Two brains are better than one…

Tim Fernandez-Hart

These past few weeks I have had the opportunity to use an Oak-D-lite camera with an Ultra96. This is quite a distinct setup. With processing available on both the host (Ultra96) and on the camera itself. A dream team?


The “Oak-D” camera line up was originally released as part of a kickstarter campaign by Luxonis. The Oak-D-lite is one of their smallest and designed with edge computing and robotics in mind. But don’t be fooled, it still packs quite a punch into its diminutive frame.

Each camera contains a greyscale stereo pair, and a central colour camera. The stereo pair can be used for depth perception and run at a slightly lower resolution in the lite version. The colour camera has a resolution of 4K at 60Hz.

The real advantage to using these cameras however is that they contain a Myriad-X VPU (Vision Processing Unit). The Myriad-X is part of Intel’s Movidius neural compute product collection. Movidius compute is a semi-programmable architecture designed for high throughput, vision and machine learning applications. This means we can run neural networks and OpenCV functions directly on the camera itself. Dedicated hardware such as this, also helps keep power requirements down. A fancy webcam this is not! Luxonis are also pushing the limits of affordability with the Oak-D-Lite currently coming in at $149 + postage.

Oak-D-lite camera specifications:

Camera Specs Colour camera Stereo pair
Sensor IMX214 OV7251
DFOV / HFOV / VFOV 81° / 69° / 54° 86° / 73° / 58°
Resolution 13MP (4208×3120) 480P (640×480)
Focus AF: 8cm – ∞ OR FF: 50cm – ∞ Fixed-Focus 6.5cm – ∞
Max Framerate 60 FPS 200 FPS
F-number 2.2 ± 5% 2.2
Lens size 1/3.1 inch 1/7.5 inch
Effective Focal Length 3.37mm 1.3mm
Distortion < 1% < 1.5%
Pixel size 1.12µm x 1.12µm 3µm x 3µm


Given all that onboard computing power, Luxonis have worked hard to make it as accessible as possible. They offer both a lower level API and a higher level SDK to access the device, all in Python. An output is constructed by chaining together nodes to create an image processing pipeline.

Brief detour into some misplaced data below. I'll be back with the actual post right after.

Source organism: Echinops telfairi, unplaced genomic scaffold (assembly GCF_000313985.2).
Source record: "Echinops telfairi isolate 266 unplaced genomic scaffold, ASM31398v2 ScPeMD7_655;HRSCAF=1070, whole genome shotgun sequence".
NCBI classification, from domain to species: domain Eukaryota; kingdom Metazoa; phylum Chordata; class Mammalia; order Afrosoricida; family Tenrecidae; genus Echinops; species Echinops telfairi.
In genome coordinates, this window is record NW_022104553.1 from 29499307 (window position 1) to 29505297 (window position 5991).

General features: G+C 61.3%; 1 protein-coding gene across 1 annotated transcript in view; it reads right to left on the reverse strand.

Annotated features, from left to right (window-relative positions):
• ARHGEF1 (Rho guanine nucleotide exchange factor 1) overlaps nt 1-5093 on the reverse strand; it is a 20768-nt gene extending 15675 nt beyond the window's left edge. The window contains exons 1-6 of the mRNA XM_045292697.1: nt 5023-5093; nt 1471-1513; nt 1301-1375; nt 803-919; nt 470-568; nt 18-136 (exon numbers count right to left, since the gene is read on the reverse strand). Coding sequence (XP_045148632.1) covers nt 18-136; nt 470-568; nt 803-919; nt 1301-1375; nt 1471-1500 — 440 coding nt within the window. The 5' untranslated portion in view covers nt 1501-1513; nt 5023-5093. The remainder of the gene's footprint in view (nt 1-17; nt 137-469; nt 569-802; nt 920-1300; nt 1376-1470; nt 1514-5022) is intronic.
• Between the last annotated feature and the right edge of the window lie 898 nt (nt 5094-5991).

Output can be in the form of raw images, rectified images or colour images, nodes can also feed neural network data out of the camera. Such as object locations, and bounding box sizes. Communication to and from the camera is done via XLinkIn/Out nodes.

The final piece of our setup is an Ultra96-v2. A small Linaro 96 style board which has a quad core Arm Cortex-A53 and plenty of useful peripherals (BlueTooth, WiFi, USB, DisplayPort etc.). The Ultra96 also has Field Programmable Gate Array (FPGA) logic on board. The FPGA fabric can be used to accelerate processing of different kinds and at a much lower power usage.

First steps in depth perception
We’ll be using the PYNQ environment to get up and running as this generally allows an easy way to get going with the Ultra96 to test new devices and algorithms. PYNQ uses Jupyter notebooks and connects to your computer through a USB webserver.

Binocular vision
It may not have escaped your attention, but most sighted animals have two eyes, the minimum number required to judge depth. This is simple triangulation using the fact the distance between the cameras (or eyes) is known. Meaning, that a given feature, in a set of two stereo images, will appear further apart when viewed close-up compared to when it’s viewed from a distance.

For example, the two pictures above are composed from superimposing the left and right images of a stereo pair on the Oak-D-lite. To illustrate the concept of disparity, the same scene is viewed from a distance (left) and close range (right). The disparity between the two images, at the bottom of the cup handle, is the length of the red line. Things closer to the camera have a larger disparity. Doing this for all pixels in an image yields a disparity map that can be used to estimate depth.
Producing such a map and colourizing it gives us some rudimentary depth perception.

Now, we have skimmed over some important details such as image rectification but this is all handled by the Oak-D-lite camera, so we don’t have to deal with it ourselves. But it is good practice to be aware of it.

Future work
In the near future I hope to run some simple neural networks on the Oak-D-lite and output both images and corresponding data into the Ultra96. The most obvious application where this sort of synergistic system would be perfect is SLAM.


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